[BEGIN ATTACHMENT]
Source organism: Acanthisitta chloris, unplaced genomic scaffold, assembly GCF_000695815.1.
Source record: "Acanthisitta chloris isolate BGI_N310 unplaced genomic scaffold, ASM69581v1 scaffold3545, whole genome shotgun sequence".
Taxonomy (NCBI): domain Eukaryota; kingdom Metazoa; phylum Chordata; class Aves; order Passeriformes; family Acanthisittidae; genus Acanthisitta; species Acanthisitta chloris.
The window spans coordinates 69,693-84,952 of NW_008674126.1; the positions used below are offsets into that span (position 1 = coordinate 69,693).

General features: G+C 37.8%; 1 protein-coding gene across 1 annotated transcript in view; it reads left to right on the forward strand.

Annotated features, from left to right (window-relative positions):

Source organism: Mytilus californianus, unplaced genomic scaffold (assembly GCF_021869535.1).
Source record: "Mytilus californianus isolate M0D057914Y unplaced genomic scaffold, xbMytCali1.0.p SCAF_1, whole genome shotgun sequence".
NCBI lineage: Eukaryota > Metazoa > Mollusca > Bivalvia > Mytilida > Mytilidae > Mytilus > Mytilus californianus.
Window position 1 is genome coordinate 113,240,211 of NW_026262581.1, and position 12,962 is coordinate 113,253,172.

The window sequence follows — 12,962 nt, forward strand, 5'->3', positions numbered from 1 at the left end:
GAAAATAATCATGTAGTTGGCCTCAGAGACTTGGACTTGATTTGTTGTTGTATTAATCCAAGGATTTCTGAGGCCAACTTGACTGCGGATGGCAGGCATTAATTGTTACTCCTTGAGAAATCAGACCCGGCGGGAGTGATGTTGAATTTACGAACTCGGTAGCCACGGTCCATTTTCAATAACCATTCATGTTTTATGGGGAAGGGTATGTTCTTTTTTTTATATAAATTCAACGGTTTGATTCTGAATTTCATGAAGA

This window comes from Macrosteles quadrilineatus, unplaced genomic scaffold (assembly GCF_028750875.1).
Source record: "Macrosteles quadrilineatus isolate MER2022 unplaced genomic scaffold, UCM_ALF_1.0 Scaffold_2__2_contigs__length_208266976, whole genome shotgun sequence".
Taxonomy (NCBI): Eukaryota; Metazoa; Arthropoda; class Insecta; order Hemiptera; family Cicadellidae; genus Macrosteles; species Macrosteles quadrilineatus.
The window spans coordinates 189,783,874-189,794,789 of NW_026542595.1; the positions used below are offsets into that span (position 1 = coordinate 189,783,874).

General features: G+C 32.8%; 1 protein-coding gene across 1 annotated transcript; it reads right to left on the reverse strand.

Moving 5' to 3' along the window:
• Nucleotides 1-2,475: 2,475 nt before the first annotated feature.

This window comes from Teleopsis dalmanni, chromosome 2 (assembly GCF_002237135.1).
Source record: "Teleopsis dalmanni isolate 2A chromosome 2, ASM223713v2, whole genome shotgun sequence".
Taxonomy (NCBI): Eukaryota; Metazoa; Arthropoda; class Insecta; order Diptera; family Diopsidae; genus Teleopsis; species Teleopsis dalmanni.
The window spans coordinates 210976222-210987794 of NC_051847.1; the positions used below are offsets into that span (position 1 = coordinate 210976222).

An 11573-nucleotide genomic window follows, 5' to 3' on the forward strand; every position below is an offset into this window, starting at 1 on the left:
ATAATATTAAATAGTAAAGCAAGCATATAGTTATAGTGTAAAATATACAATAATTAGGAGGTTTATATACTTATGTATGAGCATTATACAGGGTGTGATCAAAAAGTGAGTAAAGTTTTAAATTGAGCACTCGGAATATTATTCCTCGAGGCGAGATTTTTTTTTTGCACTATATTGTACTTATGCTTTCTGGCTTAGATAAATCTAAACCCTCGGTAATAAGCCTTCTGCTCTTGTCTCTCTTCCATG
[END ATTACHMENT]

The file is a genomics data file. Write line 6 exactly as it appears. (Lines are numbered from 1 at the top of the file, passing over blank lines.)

Annotated features, from left to right (window-relative positions):